Academic journal article Journal of Economics and Economic Education Research

Wage Dispersion's Effectacross Team Units: Evidence from the National Football League (NFL)

Academic journal article Journal of Economics and Economic Education Research

Wage Dispersion's Effectacross Team Units: Evidence from the National Football League (NFL)

Article excerpt


Wage dispersion (or wage inequality) refers to the variance of wages across a firm. Two competing theories examine the effect of this dispersion on the firm's success. One theory (tournament theory) proposes that the larger the disparity, the better the firm performs. This outcome results from lower-paid workers (behaving as if they are in a competition) striving to perform at the highest level in order to obtain a higher salary. This theory predicts a positive relationship between the level of dispersion and firm performance--higher dispersion leads to better performance. The other theory is based on cooperation and fairness (equity theory). This theory proposes that with greater pay inequity, the lower-paid workers, dissatisfied with their pay, refuse to cooperate and act to sabotage the firm's performance. As a result, equity theory predicts a negative relationship between dispersion and firm performance--higher dispersion leads to poor results for the firm.

Seminal research in wage dispersion has focused on firms (Lazear and Rosen, 1981; Lazear,1989; Ramaswary and Rowthorn, 1991). Recently, wage dispersion has progressed into studying professional sports teams (Sommers, 1998; Depken, 2000; Frick, Prinz and Winkelman, 2003; Dole and Kassis, 2008, Borghesi, 2008). This work has produced mixed results. In some cases, a positive relationship has been found between wage dispersion and winning percentage in professional hockey and major league baseball. In other cases, no relationship or a negative relationship has been found in professional baseball and football. In one study, a negative relationship was found between wage inequality and team success in professional basketball.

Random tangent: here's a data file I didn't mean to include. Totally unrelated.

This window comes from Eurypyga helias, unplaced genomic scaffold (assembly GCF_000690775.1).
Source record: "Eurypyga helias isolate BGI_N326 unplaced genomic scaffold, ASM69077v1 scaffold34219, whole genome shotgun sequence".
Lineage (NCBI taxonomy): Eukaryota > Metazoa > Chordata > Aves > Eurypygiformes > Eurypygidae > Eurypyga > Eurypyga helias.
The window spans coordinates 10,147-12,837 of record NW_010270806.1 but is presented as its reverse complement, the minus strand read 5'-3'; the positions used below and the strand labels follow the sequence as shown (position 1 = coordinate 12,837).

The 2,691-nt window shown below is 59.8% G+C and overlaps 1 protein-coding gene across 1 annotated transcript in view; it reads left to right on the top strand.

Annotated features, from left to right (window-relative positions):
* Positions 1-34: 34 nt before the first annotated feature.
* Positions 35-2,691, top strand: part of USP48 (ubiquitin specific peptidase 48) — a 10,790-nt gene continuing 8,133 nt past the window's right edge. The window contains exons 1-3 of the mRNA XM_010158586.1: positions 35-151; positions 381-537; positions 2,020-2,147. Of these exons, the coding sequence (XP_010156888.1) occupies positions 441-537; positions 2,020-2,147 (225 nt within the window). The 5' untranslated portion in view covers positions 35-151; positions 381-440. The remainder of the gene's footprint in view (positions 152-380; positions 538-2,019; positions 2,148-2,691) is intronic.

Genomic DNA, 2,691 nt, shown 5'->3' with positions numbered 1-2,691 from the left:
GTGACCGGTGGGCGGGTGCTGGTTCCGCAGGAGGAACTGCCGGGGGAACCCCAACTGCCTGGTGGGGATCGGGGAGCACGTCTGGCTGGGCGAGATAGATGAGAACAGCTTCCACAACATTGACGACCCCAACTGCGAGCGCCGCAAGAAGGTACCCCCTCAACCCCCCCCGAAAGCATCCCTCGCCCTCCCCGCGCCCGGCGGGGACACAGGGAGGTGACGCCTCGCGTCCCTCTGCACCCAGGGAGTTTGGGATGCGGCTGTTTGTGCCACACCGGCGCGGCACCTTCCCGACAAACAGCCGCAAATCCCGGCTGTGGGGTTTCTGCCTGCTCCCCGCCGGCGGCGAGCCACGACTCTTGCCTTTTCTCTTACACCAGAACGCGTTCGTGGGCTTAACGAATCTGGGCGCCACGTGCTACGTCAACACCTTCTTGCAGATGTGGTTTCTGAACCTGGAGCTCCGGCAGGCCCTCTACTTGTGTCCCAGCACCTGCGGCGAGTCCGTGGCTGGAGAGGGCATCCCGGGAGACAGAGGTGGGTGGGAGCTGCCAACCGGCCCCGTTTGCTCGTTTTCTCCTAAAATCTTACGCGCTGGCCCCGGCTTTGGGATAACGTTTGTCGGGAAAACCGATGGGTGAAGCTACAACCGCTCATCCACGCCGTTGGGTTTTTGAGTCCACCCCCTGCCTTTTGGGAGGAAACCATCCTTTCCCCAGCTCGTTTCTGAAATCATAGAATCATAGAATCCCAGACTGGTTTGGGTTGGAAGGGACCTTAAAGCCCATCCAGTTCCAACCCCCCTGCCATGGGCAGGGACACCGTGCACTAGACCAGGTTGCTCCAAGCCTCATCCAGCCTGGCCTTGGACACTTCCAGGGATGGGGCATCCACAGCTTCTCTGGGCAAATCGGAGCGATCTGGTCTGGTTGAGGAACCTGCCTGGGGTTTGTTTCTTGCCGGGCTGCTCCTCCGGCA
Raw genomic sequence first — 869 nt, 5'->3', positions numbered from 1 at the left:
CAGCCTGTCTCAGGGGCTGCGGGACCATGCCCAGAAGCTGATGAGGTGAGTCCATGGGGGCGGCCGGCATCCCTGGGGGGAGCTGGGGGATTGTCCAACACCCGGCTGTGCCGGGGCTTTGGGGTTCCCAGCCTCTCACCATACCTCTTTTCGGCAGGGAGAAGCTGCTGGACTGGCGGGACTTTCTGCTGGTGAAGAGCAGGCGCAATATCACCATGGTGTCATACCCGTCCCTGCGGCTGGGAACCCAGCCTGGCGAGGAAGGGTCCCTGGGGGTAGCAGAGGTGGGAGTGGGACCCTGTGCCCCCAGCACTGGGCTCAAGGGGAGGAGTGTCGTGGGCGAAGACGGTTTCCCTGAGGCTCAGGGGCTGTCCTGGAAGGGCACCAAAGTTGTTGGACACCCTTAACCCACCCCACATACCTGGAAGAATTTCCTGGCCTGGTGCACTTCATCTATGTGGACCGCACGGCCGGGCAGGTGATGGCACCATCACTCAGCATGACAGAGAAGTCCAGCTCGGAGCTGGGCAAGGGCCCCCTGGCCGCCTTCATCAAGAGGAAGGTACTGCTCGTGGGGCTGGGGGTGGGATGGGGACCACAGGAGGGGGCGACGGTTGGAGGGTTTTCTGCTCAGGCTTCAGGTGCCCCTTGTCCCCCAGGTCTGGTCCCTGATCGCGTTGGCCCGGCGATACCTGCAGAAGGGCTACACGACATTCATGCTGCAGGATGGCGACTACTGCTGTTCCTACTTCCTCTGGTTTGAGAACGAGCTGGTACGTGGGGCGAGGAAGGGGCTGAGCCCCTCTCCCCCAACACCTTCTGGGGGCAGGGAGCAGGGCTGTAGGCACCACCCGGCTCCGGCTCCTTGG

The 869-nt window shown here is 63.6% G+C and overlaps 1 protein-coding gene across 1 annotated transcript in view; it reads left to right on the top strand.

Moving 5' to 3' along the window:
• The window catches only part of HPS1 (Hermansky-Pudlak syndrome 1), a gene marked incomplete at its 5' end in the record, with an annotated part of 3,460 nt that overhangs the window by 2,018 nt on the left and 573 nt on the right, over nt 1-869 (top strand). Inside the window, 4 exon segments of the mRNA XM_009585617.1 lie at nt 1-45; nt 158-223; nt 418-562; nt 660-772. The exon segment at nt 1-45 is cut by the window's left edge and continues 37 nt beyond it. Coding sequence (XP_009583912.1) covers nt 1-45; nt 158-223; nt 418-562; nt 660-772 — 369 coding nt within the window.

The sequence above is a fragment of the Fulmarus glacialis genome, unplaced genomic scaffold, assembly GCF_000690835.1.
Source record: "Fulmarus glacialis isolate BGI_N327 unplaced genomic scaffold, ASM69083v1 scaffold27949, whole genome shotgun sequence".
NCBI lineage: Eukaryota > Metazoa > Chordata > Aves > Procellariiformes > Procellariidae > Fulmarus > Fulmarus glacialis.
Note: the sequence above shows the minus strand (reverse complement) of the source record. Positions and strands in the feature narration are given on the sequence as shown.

This research presents a more refined approach to team structure to examine the lack of consensus in results. It should be noted that in basketball, hockey and baseball, offensive and defensive players are on the court (field) simultaneously, and they are the same players. In football, however, offensive and defensive squads are separate groups of players. Therefore, it would be more difficult for a low-paid defensive player to sabotage or act cooperatively with a running back. Because most previous research grouped offensive and defensive football players together, it is not surprising that a clear relationship between wage dispersion and team performance is hard to find.

Following Borghesi (2008) and noting this difference between other professional sports and the National Football League (NFL), this paper divides NFL teams between offensive and defensive squads. Next, the degree of wage dispersion for each squad is computed and then compared to its (the squad's) performance using a panel data approach. Offensive performance is judged on "points scored" and "total yards gained" while defensive performance is based on "points allowed" and "total yards allowed". Results show support for the tournament theory on both sides of the ball. An increase in wage dispersion leads to more touchdowns scored and more yards gained. And for the defensive side of the ball, an increase in wage dispersion leads to fewer touchdowns allowed and fewer total points allowed.

In addition, offensive and defensive performance can also be judged based on efficiency in scoring. Once a team moves inside its opponent's 20-yard line, it's considered to be in the "red zone". This paper actually broadens this measure of the red zone and looks at the scoring of touchdowns as a percent of all scoring. A team is considered more successful when these trips result in touchdowns, not settling for a field goal. Likewise on the defensive side of the ball, can the more cohesive squad force the opponent into a field goal and not allow a touchdown?

The remainder of this paper presents a literature review, a description of the data and then the methodology. Results with conclusions close the paper.


The fairness of wages has been examined in a variety of frameworks starting as early as Adam's (1963) equity approach and the psychological impact on worker behavior. …

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